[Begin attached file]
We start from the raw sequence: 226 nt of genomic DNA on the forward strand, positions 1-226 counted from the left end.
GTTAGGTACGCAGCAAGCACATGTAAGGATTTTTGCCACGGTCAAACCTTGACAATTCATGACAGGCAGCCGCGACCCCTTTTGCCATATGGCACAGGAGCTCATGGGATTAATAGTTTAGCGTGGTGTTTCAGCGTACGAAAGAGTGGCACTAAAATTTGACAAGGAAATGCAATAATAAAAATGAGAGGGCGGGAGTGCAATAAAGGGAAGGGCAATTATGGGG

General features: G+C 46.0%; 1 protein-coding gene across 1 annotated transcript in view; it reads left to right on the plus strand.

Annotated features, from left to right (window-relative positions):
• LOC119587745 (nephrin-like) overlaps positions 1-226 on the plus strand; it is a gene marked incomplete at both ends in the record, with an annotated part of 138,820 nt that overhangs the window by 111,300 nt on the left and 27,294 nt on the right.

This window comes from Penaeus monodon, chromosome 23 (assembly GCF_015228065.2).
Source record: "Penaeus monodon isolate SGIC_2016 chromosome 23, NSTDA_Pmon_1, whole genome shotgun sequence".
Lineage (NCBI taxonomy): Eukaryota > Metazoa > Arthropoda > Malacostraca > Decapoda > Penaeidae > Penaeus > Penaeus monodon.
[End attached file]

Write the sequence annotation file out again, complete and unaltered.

We start from the raw sequence: 226 nt of genomic DNA on the forward strand, positions 1-226 counted from the left end.
GTTAGGTACGCAGCAAGCACATGTAAGGATTTTTGCCACGGTCAAACCTTGACAATTCATGACAGGCAGCCGCGACCCCTTTTGCCATATGGCACAGGAGCTCATGGGATTAATAGTTTAGCGTGGTGTTTCAGCGTACGAAAGAGTGGCACTAAAATTTGACAAGGAAATGCAATAATAAAAATGAGAGGGCGGGAGTGCAATAAAGGGAAGGGCAATTATGGGG

General features: G+C 46.0%; 1 protein-coding gene across 1 annotated transcript in view; it reads left to right on the plus strand.

Annotated features, from left to right (window-relative positions):
• LOC119587745 (nephrin-like) overlaps positions 1-226 on the plus strand; it is a gene marked incomplete at both ends in the record, with an annotated part of 138,820 nt that overhangs the window by 111,300 nt on the left and 27,294 nt on the right.

This window comes from Penaeus monodon, chromosome 23 (assembly GCF_015228065.2).
Source record: "Penaeus monodon isolate SGIC_2016 chromosome 23, NSTDA_Pmon_1, whole genome shotgun sequence".
Lineage (NCBI taxonomy): Eukaryota > Metazoa > Arthropoda > Malacostraca > Decapoda > Penaeidae > Penaeus > Penaeus monodon.